Could a partial lifting of the lockdown save golf clubs like this?

Alistair Dunsmuir
By Alistair Dunsmuir April 8, 2020 13:10

A Scottish golf club has warned that the pandemic may mean it doesn’t reopen – although more countries are allowing golf to be played at the moment.

This all comes as anger continues to mount over golfers who are flouting rules to play the game during the lockdown.

Tarland Golf Club fears for its future due to the coronavirus pandemic.

Treasurer Raymond Reid told the Evening Express that the club is facing an uphill battle to stay open.

The Tom Morris-designed nine-hole course has a rateable value of £7,800 – meaning it falls short of the £18,000-£51,000 bracket required to obtain a £25,000 grant from the Scottish government.

However, Tarland did have the correct criteria to apply for the small and rural businesses grant of £10,000.

Reid said: “Like all clubs we have been struggling to survive the downturn of golf in Scotland and this pandemic may finally close us down.

“It is hitting businesses hard.

Tarland Golf Club. Image from Facebook

“We were just getting ready to open for the 2020 season on March 21 after the winter.

“The course had been readied for play and we were getting organised in the clubhouse.

“The clubhouse opened as scheduled on the Saturday before the lockdown with reduced hours due to the social distance restrictions.

“We actually played the medal on the Sunday but 24 hours later all clubs were closed.

“The biggest issue we have is that our members pay their annual fees before the end of April.

“As a small club we normally collect this at the clubhouse and with the closure this became impossible.

“We have sent out notifications to our members to pay fees by bank transfer or by cheque.

“With the closure of the course and clubhouse we, like all clubs, have no revenue from visitors’ green fees but we still have bills to pay.

“The part-time stewards are obviously not working, but the greenkeeper is still working as suggested by Scottish Golf.

“The greenkeeper is our priority, as if we make him furloughed, the course will soon be overgrown and will definitely have to close.

“We have applied for the £10,000 small business grant but we’re not sure when or if this will be paid at all. We are unable to apply for the £25,000.”

There could be hope, however.

As we reported recently, golf is booming in Singapore, where the game has been allowed to be played during the lockdown.

While in Denmark, golf courses are being allowed to re-open for one-or-two-balls only with a number of other restrictions.

Only social golf is allowed, and golf can only be played with people you live with or ‘with a regular playmaker.’

Groups must be at least 10 minutes apart and playing partners remain at least two metres apart. Flagsticks must not be touched and the cups are to be fitted just above the ground to ensure no contact. All clubhouse facilities remain closed and bins, fountains, ball washers and rakes are all out of use. Golfers must also leave the premises as soon as they finish their rounds, and not arrive more than 10 minutes before their tee time.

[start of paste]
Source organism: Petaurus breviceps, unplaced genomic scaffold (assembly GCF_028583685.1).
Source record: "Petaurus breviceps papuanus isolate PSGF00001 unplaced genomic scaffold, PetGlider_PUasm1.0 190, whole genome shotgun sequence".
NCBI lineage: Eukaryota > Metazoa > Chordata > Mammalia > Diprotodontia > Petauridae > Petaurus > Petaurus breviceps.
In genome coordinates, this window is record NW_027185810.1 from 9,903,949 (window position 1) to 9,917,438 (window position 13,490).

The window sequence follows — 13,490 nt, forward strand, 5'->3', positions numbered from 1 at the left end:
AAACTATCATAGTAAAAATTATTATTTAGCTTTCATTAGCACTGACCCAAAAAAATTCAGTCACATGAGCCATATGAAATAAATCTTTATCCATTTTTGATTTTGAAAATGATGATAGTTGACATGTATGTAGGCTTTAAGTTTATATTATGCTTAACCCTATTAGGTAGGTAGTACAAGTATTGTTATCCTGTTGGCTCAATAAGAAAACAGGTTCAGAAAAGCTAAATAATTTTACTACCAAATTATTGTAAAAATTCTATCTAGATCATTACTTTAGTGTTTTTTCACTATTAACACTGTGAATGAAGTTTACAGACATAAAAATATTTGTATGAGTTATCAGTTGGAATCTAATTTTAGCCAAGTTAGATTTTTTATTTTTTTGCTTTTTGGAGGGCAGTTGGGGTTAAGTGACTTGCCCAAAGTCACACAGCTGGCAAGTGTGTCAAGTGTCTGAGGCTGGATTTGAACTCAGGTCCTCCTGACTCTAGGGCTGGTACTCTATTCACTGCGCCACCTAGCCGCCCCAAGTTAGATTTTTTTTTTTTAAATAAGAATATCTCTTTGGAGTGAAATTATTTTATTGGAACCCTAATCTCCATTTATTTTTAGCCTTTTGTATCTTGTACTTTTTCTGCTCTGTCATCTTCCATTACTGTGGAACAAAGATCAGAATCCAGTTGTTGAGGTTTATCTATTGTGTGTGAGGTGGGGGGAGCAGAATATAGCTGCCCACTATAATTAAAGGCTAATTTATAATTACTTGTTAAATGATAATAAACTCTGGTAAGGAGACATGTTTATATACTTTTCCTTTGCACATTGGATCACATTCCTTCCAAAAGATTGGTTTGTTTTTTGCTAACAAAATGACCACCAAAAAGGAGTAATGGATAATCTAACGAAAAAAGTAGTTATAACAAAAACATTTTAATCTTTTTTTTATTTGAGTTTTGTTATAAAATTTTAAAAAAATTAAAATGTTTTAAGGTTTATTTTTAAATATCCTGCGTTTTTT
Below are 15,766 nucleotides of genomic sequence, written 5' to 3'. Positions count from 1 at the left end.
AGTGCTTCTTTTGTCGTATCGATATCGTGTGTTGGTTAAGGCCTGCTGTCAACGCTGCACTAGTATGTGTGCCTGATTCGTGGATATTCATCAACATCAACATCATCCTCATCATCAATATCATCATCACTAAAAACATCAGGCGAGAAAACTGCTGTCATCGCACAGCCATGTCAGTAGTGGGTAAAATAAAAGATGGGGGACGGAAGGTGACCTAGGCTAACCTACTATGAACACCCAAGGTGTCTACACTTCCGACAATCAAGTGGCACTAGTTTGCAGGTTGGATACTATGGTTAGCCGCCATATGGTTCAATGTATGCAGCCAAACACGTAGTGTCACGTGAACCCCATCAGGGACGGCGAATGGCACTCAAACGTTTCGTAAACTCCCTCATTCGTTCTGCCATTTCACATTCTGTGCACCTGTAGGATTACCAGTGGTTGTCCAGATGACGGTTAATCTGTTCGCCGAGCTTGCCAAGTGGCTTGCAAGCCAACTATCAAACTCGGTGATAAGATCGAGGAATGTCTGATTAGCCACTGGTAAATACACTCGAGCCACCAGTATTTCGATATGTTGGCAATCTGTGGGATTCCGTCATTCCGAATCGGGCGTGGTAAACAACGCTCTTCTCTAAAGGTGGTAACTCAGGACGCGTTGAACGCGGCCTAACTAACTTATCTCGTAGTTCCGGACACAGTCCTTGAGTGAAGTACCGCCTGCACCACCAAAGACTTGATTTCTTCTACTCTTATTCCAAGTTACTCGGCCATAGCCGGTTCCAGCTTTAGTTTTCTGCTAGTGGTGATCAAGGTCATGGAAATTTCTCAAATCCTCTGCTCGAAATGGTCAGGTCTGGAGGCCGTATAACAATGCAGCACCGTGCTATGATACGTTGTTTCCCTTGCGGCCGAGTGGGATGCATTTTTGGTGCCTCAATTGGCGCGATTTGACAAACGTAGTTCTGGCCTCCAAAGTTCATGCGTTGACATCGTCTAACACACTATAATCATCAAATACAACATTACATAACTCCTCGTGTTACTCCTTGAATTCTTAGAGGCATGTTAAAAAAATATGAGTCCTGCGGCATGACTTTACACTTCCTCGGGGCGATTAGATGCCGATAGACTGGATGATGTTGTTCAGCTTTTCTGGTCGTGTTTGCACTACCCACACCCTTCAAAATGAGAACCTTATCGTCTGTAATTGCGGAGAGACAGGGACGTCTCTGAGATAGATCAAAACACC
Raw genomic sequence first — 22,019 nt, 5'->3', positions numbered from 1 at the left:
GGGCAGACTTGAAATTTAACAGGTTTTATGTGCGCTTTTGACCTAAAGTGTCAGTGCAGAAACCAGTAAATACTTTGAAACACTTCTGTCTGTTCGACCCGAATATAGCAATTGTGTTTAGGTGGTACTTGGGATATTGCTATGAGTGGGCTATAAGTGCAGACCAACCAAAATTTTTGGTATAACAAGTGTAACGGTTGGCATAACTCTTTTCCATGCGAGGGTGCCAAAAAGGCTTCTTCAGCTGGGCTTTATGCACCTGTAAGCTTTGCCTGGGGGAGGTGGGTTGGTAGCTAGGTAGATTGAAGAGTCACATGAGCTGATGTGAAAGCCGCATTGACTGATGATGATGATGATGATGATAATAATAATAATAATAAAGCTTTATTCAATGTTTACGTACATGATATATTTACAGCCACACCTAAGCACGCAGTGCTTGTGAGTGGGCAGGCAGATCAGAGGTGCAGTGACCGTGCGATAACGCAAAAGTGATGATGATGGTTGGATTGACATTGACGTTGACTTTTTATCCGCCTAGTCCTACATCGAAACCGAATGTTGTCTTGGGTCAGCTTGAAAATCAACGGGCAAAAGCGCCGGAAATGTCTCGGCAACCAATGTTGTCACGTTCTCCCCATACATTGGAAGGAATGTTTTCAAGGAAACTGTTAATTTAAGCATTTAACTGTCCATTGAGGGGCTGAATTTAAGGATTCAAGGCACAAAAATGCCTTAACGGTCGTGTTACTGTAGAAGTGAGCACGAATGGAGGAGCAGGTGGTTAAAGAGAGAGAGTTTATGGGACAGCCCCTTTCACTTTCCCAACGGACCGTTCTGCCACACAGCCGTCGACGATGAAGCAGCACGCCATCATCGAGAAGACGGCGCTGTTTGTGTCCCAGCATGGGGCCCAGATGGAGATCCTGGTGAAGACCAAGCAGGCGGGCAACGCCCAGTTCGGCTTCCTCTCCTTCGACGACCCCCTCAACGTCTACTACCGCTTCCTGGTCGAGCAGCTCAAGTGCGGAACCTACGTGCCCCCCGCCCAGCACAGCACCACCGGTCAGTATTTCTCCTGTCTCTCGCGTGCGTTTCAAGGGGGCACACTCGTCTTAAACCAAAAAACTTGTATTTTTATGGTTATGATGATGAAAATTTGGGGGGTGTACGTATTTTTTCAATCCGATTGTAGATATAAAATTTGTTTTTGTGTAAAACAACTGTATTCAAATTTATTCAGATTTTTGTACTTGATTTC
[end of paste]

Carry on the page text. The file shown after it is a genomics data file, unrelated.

“We support an extremely cautious solution where we take social responsibility and stay far on the safe side of the authorities’ instructions,” Lars Broch Christensen from the Danish Golf Union said.

“Groups of two players with great spacing, who follow our recommendations, we can well stand for.”

Meanwhile, a Scottish newspaper has run a picture of three golfers ignoring social distancing rules and guidance not to play golf, with the headline ‘For these selfish golfers, flaunting lockdown rule is par for the course’.

The Gazette showed the trio walking along the course at Barshaw Golf Club. The picture was taken on Saturday afternoon.

One local blasted: “People ignoring lockdown rules will only prolong it.”

Others have reported as many as four cars at a time parking in nearby streets and making their way onto the golf course, despite it being shut for the foreseeable future.

Bosses at Renfrewshire Leisure, who run Barshaw, have hit out at those flaunting the rules.

A spokesperson said: “Patently this is a breach of the current coronavirus restrictions and we would urge everyone to abide by what we are being told by the government to protect the NHS and save lives.

“Barshaw Golf Course is closed along with all other facilities operated by Renfrewshire Leisure during the current health crisis and no one should be going on to the course to play golf.”

Alistair Dunsmuir
By Alistair Dunsmuir April 8, 2020 13:10
Write a comment


  1. Sean M April 8, 19:31

    Let one balls out at least!
    There are very few sports that enforce social distancing like golf. I’ve never hit a ball within 50 yards of another person…deliberately

    Reply to this comment
  2. Cliff M April 8, 18:49

    Our clubs are allowed 2 balls, bookings are only open to Members, no practice facilities, no club house, but at least there’s golf… NSW Australia… it makes sense. I went had a look yesterday, the Pro Shop is allowing 1 person in the door at a time… but business is carrying on.

    Reply to this comment
  3. Peter April 8, 15:48

    There are organizations that were “teetering” before this crisis, likely to fall by the wayside because of it !! The time to take big, bold steps and show some courage was before the crisis hit challenging more, developing next practices and utilizing contrarian strategies !! Absent some very major change, some level of collaboration or partnership, no partial opening will make the difference !!

    Reply to this comment
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